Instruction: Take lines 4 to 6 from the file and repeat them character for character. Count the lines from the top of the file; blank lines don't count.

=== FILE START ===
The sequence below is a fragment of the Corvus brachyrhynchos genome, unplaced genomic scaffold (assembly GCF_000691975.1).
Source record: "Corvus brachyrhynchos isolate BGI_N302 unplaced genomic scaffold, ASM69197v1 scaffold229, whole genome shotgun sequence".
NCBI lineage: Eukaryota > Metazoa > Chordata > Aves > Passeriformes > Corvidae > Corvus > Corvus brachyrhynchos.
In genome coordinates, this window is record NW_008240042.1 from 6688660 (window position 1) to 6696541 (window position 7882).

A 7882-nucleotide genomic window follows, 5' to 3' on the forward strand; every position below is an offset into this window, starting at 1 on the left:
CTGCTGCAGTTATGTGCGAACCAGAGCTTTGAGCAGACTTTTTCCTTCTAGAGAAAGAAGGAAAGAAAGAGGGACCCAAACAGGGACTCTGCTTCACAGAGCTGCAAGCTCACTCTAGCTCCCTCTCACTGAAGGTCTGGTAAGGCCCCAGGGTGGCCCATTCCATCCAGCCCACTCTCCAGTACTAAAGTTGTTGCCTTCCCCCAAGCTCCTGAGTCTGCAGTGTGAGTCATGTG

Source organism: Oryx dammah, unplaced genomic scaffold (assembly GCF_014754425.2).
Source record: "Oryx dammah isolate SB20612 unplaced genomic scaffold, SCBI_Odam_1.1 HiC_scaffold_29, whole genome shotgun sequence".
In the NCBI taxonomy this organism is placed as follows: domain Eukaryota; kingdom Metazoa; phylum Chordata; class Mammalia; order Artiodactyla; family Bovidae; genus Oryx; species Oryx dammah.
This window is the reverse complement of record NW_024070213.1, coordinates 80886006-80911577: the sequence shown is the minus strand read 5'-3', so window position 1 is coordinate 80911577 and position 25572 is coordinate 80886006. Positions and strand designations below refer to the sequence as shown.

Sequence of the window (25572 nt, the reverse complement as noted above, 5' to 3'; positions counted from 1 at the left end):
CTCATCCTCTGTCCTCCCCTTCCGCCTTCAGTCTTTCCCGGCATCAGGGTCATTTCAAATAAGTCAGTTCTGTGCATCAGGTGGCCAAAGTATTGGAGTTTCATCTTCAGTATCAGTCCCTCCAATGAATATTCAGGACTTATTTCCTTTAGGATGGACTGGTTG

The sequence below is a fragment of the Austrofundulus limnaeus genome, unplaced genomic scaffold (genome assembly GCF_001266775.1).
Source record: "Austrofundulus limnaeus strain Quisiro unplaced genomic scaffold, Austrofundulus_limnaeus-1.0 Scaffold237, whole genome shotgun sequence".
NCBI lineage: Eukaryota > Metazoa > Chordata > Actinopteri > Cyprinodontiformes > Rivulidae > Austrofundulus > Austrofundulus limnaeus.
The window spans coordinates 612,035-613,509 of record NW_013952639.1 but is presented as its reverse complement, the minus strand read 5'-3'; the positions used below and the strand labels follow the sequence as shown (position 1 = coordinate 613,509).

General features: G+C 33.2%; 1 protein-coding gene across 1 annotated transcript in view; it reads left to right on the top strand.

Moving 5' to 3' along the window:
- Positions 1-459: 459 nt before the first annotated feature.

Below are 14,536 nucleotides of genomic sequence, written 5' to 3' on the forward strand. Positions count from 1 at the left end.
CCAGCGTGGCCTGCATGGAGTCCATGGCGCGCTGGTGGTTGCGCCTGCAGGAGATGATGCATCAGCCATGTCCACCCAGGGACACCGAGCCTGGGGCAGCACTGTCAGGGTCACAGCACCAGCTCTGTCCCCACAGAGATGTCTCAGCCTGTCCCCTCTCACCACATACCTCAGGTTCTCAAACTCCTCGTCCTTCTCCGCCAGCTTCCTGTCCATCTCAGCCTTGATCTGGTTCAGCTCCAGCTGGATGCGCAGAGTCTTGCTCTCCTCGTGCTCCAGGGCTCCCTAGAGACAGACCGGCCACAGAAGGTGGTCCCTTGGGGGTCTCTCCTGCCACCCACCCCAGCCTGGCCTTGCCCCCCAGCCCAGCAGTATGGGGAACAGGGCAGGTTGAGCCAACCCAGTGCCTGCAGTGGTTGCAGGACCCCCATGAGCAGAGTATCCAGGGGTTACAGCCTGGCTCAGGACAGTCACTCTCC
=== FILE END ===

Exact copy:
In genome coordinates, this window is record NW_008240042.1 from 6688660 (window position 1) to 6696541 (window position 7882).

A 7882-nucleotide genomic window follows, 5' to 3' on the forward strand; every position below is an offset into this window, starting at 1 on the left:
CTGCTGCAGTTATGTGCGAACCAGAGCTTTGAGCAGACTTTTTCCTTCTAGAGAAAGAAGGAAAGAAAGAGGGACCCAAACAGGGACTCTGCTTCACAGAGCTGCAAGCTCACTCTAGCTCCCTCTCACTGAAGGTCTGGTAAGGCCCCAGGGTGGCCCATTCCATCCAGCCCACTCTCCAGTACTAAAGTTGTTGCCTTCCCCCAAGCTCCTGAGTCTGCAGTGTGAGTCATGTG